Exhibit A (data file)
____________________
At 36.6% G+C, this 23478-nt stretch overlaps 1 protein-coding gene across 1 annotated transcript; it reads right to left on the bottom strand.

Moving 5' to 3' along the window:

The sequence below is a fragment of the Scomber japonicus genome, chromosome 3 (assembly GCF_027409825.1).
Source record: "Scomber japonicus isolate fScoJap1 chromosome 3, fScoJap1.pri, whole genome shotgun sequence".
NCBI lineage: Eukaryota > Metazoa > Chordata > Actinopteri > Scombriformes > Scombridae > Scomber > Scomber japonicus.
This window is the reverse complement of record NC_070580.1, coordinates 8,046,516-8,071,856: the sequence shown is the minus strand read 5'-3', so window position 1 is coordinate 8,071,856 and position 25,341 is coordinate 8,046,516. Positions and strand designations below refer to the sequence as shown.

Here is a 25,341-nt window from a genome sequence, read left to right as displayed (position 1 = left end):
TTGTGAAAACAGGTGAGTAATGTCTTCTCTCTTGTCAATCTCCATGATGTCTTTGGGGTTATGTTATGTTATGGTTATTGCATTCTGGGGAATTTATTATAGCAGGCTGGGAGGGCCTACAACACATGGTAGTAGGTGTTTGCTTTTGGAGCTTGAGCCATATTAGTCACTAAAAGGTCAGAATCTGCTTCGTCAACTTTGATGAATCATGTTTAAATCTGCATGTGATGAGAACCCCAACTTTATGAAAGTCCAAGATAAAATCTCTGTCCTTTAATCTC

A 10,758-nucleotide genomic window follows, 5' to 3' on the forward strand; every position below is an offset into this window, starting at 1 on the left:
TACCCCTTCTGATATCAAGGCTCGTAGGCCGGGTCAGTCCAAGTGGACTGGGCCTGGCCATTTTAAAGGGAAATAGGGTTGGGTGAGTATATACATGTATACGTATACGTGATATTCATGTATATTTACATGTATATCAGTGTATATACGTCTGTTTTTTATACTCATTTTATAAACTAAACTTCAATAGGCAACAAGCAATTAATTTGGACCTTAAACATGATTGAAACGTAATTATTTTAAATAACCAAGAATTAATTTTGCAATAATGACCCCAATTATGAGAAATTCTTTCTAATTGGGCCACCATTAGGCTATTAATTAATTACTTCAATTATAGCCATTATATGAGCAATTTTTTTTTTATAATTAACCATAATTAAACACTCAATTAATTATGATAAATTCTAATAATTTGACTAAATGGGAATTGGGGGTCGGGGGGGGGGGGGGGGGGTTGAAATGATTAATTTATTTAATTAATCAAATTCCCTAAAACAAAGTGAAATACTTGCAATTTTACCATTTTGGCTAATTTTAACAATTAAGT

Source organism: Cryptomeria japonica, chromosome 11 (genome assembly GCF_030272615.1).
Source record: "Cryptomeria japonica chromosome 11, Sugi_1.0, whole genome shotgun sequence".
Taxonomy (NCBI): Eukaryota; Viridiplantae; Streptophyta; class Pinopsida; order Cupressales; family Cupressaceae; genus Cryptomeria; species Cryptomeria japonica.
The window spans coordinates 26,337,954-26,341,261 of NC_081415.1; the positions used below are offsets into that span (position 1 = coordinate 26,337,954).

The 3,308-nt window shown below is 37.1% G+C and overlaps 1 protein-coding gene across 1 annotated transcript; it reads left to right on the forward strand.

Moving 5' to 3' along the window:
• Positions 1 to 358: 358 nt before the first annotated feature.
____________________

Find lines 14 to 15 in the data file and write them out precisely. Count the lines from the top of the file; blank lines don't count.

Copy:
The window spans coordinates 26,337,954-26,341,261 of NC_081415.1; the positions used below are offsets into that span (position 1 = coordinate 26,337,954).

The 3,308-nt window shown below is 37.1% G+C and overlaps 1 protein-coding gene across 1 annotated transcript; it reads left to right on the forward strand.